Joique Bell: The New Detroit Lions Wide Receiver?

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Joique Bell: The New Detroit Lions Wide Receiver?
Patrick McDermott/Getty Images
Could the Lions find their answer at slot receiver out of their backfield? (Geoff Burke-USA TODAY Sports)

Detroit Lions running back Joique Bell has been called a lot of things during his short NFL career: undrafted; practice squad tackling dummy; deep bench player; backup; starter.

But I bet this is the first time he's been called a wide receiver.

Brad Mills-USA TODAY Sports
Nate Burleson is out with a broken arm.

Lions slot receiver Nate Burleson is out for at least six weeks after breaking his arm in two places in a car crash.

Bell is out of a starting job, one week after he contributed 132 yards from scrimmage in the Lions' first victory in Washington since...well, since forever.

Does anybody but me see the connection?

Bell's energy and heads-up play (did you see him shove Matthew Stafford into a crucial fourth-quarter first down?) make him difficult to take off the field. But running back Reggie Bush, who likely will be returning from an injury when the Lions face the Chicago Bears, provides an unquestionably bigger home run threat.

So how to keep Bell on the field?

Bear in mind, wide receivers Ryan Broyles and Patrick Edwards are recovering from injuries, too. Broyles was kept to a strict snap count in the Washington contest, his first game back from a knee injury. And wide receiver Patrick Edwards, who like Bell went undrafted and like Bell is a real find for the Lions, didn't even practice last week.

Eric Hartline-USA TODAY Sports
Can Bell (left) fill Burleson's shoes in the slot?

Jim Schwartz, meet Joique Bell, your new slot receiver.

Allow me to make my case:

• Burleson is 6'0"; Bell is 5'11". They are similarly-sized targets for quarterback Matthew Stafford.

• Burleson runs a 4.51 40; Bell runs a 4.68. So Burleson is faster. But possession receivers don't have to be speedy; they have to run precise routes and, most importantly, they have to be able to withstand the pummeling that catching passes over the middle entails. Which brings me to my third point...

• Burleson shows excellent fearlessness in catching the ball even when he knows he's gonna take a pounding. Bell gets pounded on every handoff, so it's likely he'd take the slot passes—and the punishment that comes with them—in stride.

Consider what Stafford said about Bell after the victory over the Washington Redskins (via the Detroit Free Press):

I keep saying every time they give the kid the opportunity to make some plays or play more, he does a great job. He’s a great receiver out of the backfield. The guy’s just tough to bring down...it’s nothing flashy, you don’t sit there and ooh and aah, but the guy’s just tough to bring down and makes great plays.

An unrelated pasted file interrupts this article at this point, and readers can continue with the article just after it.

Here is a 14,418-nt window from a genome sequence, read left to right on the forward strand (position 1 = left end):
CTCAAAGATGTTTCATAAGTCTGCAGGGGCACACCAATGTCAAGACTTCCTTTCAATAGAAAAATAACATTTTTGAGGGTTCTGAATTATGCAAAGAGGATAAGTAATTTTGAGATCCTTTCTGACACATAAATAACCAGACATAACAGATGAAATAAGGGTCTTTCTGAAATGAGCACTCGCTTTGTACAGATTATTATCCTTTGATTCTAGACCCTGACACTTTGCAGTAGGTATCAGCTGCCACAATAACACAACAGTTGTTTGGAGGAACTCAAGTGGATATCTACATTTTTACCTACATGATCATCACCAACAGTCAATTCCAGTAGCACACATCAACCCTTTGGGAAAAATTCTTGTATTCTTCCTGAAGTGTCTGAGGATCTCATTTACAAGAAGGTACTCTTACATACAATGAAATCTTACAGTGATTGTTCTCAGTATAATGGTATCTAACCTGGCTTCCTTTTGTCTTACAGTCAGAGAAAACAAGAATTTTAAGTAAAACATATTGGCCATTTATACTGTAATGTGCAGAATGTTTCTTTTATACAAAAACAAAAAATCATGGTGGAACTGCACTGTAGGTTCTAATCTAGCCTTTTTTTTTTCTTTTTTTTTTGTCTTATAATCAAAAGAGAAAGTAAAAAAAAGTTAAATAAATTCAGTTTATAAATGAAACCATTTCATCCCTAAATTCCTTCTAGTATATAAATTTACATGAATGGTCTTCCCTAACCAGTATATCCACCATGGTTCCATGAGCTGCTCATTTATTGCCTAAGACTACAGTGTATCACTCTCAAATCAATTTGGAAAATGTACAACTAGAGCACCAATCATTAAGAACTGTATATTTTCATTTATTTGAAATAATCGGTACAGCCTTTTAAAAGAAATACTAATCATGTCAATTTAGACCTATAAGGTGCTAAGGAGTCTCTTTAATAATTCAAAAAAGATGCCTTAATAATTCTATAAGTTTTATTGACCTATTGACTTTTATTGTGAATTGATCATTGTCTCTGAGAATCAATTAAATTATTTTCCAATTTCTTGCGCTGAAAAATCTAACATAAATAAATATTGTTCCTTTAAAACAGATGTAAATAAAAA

Great receiver, nothing flashy, tough to bring down…couldn't one describe Burleson the same way?

Bell ranks third on the Lions in catches this season, with 14. So he's sort of a de facto receiver already.

Jennifer Hilderbrand-USA TODAY S
Let's see if Leshoure (leaping) can really play well, as Schwartz says he can.

And then we can hold both running back Mikel Leshoure's and head coach Jim Schwartz's feet to the fire, after Schwartz said this about Leshoure in the post-Washington presser (via the team's press conference on their homepage):

I said this earlier this week, we have a lot of confidence in Mikel. When he plays, he'll play well. We don't have any question about that. He's working extremely hard, but we only have one running back on the field at a particular time and that was just the way the game went.

If Schwartz means what he says, why not let Leshoure back up Bush, coming in as a third-down back or in short-yardage situations, and let's really see whether he will indeed "play well?"

At any rate, after Bell's performance, I hate to see him return to the bench. Granted, the Redskins' front four are about as tough as Sheldon, Leonard, Howard and Koothrapoli from The Big Bang Theory; Washington came into the Lions game having allowed 402 rushing yards in their two prior games, worst in the league. Yet they held Bell to 63 yards on 20 carries—which makes Bell's numbers considerably less impressive.

AP Photo/Paul Sancya

But it's his catching the ball out of the backfield that makes Bell so intriguing. And the Lions are approaching the let's-sign-someone-off-somebody-else's-practice-squad stage regarding their receiving corps. Before some visionary in the Lions' front office comes up with the name Titus Young (and some bail money), I say give Bell a chance.

Plus, it allows the Lions to keep Burleson, who has a recent history of recovering quickly from broken limbs, on the active roster, if they believe he'll play again this season. A break generally takes six weeks to heal, and then some muscle-building time, but the way Burleson has healed before, he may actually play against the Bears—when the Lions face them the second time, on November 10.

In Burleson, the team has lost a critical weapon in their offensive scheme. Let's see if Joique can once again answer the Bell.

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